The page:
Any stair carpet needs to be hard wearing because of the amount of traffic that staircases get in busy households. Stair carpet that runs down the stairs to meet the wall can be cut from any normal good quality roll or carpet and fitted by most carpet fitters but you should choose a high quality option in order for it to look good for a reasonable time.
The job becomes a little trickier with more decisions to be made and more skill involved where you are going to use a stair runner carpet that runs down the centre of your staircase.
You will need to decide on the following:
Firstly do you want it plain, striped or patterned?
Secondly what size stair runner will suit your staircase best?
What will happen on any landings – will you continue with a runner carpet or use a fitted carpet?
Will you use stair rods?
So firstly to help determine the answer to the plain or patterned question – if your staircase changes width as it goes from floor to floor, using a patterned stair runner carpet is problematic. This is because, although you can make a pattern join up as you go around corners if the same width of carpet is used throughout by mitring the carpet and joining the sections up neatly, patterned carpets are impossible to join neatly at different widths. So if the staircase changes width, unless there is a landing separating these, it will be impossible to make the pattern join up and the carpet will end up looking odd. In this scenario, it’s best to choose a carpet width that will work on the entire staircase. Or better still, go for a plain stair carpet. For an authentic period staircase look, a Persian type patterned stair runner is a good choice. If you choose a good quality option, this will only improve in it’s period feel as it ages and the colours start to look a little less bright.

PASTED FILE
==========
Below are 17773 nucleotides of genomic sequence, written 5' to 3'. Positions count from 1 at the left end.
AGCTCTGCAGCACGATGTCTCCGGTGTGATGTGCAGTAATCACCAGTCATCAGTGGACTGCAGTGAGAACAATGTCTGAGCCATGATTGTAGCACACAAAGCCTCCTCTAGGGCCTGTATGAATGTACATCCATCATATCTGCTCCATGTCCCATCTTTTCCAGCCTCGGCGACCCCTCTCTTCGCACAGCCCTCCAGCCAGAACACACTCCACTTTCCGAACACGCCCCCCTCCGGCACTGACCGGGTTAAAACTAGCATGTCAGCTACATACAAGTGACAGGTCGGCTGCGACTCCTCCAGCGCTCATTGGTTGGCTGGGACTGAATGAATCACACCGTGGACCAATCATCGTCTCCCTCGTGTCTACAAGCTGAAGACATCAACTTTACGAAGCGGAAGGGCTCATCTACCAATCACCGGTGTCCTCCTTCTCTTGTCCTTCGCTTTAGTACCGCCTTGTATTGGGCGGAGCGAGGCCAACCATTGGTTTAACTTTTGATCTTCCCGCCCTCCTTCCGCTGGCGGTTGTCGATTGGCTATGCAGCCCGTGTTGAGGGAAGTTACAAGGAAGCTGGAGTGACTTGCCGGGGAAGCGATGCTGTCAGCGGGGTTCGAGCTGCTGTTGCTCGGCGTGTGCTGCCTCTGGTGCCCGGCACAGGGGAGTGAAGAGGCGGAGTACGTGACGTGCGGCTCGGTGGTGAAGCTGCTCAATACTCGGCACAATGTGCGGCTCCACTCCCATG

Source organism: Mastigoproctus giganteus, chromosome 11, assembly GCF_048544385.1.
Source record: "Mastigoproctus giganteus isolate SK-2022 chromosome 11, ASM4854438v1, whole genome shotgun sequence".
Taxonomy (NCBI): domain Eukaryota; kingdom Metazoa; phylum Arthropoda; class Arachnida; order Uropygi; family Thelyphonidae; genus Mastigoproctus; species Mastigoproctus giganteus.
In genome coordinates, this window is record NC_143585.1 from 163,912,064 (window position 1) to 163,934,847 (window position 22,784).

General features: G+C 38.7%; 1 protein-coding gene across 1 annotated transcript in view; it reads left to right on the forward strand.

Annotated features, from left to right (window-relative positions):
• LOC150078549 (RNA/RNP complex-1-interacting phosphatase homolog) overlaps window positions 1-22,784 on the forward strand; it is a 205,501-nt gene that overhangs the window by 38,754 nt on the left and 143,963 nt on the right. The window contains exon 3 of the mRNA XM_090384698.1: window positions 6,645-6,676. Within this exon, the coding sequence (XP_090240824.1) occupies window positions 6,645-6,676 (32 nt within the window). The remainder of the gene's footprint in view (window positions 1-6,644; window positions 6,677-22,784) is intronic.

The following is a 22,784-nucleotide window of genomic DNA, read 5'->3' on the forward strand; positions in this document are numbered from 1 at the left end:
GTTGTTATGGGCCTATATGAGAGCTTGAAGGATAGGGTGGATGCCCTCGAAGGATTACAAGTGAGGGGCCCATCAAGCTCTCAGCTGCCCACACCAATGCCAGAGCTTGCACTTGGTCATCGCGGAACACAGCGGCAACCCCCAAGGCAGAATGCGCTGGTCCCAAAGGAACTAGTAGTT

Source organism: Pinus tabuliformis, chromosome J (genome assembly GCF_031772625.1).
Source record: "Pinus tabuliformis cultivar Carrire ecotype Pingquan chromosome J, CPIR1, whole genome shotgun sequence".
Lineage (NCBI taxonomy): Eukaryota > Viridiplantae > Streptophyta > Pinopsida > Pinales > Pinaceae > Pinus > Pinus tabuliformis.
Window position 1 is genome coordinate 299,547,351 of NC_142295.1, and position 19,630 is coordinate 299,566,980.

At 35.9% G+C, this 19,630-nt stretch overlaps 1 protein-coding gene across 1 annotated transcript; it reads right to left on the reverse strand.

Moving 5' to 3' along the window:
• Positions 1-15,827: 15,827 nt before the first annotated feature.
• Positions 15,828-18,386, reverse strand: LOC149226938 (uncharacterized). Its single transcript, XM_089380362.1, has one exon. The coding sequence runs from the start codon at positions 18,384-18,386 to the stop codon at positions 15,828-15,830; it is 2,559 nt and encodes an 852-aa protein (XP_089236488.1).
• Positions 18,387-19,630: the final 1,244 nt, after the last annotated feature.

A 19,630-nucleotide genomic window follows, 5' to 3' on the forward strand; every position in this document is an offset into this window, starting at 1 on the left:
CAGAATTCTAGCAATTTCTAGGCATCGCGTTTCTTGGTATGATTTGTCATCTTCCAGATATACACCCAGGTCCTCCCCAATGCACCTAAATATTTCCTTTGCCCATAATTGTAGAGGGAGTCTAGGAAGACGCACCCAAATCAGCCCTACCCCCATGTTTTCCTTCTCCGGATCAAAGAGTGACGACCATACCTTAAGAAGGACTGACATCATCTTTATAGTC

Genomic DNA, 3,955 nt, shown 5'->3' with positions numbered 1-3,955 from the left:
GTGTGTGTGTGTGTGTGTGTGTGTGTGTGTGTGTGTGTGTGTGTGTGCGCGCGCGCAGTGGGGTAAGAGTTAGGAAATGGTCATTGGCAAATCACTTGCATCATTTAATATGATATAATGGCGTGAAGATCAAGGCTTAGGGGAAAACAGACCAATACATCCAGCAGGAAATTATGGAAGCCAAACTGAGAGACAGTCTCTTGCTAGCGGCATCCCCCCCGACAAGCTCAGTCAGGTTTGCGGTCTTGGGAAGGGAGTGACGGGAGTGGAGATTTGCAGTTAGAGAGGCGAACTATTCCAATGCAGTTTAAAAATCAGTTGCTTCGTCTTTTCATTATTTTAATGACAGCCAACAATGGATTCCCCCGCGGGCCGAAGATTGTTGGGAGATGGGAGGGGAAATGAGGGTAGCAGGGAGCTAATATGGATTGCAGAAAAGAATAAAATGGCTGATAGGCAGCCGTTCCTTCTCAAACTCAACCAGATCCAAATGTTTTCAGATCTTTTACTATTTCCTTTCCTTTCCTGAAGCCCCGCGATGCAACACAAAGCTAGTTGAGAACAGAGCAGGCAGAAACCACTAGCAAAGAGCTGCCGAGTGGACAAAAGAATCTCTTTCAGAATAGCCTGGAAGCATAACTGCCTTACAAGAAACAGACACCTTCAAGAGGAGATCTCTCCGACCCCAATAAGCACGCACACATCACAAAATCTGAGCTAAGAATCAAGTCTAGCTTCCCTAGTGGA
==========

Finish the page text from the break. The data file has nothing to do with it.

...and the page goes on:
Many stair runner carpet designs come in a variety of different widths from 50cm to 120cm. Meaning that you can use a wide stair runner on landings and the landing carpet matches the stair carpet. And a narrower width on your stairs.
The rule of thumb for runner carpet width is that it should finish around 8-15cm from the edge of the stairs (multiply this by 2 and deduct from your staircase width to determine your carpet width). So if your stairs are 90cm wide, the perfect carpet width for you would be anywhere from 60-74cm. This also allows for the use of stair rods the measurements for which can be determined as follows:
For all 1/2” (12.5mm) diameter rods, the stair rods should be 10cm over the width of the carpet (5cm each side)
For all 5/8” (16mm) diameter rods, the stair rods should be 12.5cm over the width of the carpet (6.25cm each side)
For all 3/4” (19mm) diameter rods, the stair rods should be 15cm over the width of the carpet (7.5cm each side)
If you are using a stair runner carpet, your stairs need to be looking their best before the carpet is put down. Stairs need to be sanded back to bare wood, and treads varnished; risers should be painted a neutral colour.
As a patterned stair runner carpet is slightly trickier to fit than a standard stair carpet, it may take a little time and research to find a carpet fitter willing and able to take on the job. But the extra time and trouble really is worth it to create a staircase that becomes a talking point whether in your Victorian, Georgian, Tudor or indeed modern house.
The Victorian Emporium sell a wide range of stair carpets in various colourways and widths along with a stunning selection of stair rods and stair clips